Enunciate is a synonym of both articulate and pronounce. It can refer to the act of saying a word or parts of a word fully and distinctly, as articulate does, or correctly, which pronounce signifies.
So it's a word finding difficulty. ... The fact that she's speaking, that she's enunciating as well as she is. She's coordinating the movements of her mouth. All much better than, you know, we heard how she was doing before. Those are all good signs. This word finding difficulty or word sound often does improve, especially as she's had this much improvement at 10 months.
— Sanjay Gutpa, quoted on CNN, 15 Nov, 2011
Whistle in the Dark also starts with a pause (must be a point of style). Woman stands staring in her dining room, shards of crockery on the floor, then she sweeps them up. Gets livelier, though. It's a "fightin' Irish" play, with Dada shootin' the blarney and eggin' (there are no final consonants enunciated on stage) his brawlin' brood into fightin' another clan.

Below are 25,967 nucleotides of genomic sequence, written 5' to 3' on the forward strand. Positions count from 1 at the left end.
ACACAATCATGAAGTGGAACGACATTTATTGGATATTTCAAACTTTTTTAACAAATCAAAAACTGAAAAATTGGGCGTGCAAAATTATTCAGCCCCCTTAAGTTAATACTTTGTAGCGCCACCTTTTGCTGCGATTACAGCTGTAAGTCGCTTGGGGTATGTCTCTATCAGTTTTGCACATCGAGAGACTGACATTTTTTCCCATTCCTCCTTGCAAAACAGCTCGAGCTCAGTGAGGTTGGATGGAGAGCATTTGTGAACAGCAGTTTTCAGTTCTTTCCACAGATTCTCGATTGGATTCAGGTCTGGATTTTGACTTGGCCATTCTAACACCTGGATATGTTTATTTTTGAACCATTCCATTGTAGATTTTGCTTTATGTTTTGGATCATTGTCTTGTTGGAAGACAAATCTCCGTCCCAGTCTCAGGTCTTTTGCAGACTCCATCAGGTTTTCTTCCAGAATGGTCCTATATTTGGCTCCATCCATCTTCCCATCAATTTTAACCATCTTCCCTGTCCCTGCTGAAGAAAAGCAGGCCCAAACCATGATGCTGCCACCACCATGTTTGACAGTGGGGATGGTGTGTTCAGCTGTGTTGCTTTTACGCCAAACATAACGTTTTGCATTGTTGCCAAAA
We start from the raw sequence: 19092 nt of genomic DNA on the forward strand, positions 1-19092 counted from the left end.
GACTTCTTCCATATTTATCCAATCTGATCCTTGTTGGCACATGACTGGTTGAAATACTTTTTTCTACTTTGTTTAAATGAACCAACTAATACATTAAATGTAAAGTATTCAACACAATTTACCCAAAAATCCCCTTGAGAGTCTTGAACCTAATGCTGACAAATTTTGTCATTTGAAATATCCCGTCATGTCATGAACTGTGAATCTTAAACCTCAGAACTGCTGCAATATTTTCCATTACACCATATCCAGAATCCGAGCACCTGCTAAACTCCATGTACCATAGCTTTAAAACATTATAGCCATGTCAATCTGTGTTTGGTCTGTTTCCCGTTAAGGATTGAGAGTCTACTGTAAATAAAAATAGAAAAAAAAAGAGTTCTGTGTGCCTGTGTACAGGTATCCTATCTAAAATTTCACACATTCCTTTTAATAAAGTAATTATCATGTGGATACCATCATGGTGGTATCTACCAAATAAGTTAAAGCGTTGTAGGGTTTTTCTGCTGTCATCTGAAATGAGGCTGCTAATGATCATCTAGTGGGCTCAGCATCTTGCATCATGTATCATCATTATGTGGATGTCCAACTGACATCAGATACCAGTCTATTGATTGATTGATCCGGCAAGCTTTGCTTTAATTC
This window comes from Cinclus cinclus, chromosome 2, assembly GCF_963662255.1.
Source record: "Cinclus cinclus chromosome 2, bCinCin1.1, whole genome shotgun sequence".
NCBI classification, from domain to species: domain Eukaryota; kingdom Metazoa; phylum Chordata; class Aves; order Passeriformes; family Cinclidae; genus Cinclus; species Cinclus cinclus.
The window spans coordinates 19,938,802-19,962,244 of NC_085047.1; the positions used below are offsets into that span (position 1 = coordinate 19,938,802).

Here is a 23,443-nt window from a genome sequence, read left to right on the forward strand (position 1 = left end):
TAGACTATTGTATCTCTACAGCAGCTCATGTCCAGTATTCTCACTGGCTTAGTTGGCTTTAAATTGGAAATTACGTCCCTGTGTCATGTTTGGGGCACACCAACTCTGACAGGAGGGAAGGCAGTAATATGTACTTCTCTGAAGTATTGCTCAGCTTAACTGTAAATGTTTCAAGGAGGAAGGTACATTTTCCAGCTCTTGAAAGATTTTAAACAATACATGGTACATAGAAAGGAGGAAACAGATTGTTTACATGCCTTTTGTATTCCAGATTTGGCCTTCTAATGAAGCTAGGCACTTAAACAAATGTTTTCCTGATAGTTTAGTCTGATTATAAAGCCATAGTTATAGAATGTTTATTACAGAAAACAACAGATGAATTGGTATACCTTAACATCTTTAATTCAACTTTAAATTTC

— Bob Mondello, The Washington City Paper, 22 Oct. 2012
Like pronounce, enunciate derives from Latin nuntiare, meaning "to report or declare." Both enunciate and enunciation can denote stating, announcing, or declaring something, such as a law or principle.
'Phonate' and 'Phonation'
Now the aforementioned introduction. Phonate and phonation are technical words for the making of speech sounds, as shown here.
Learn about American Sign Language and the countless benefits of this valuable language. Our guest speaker, Holly Lorenz, who comes to us from Little Lark Signing Academy gained her knowledge from her daughter who was born unable to phonate.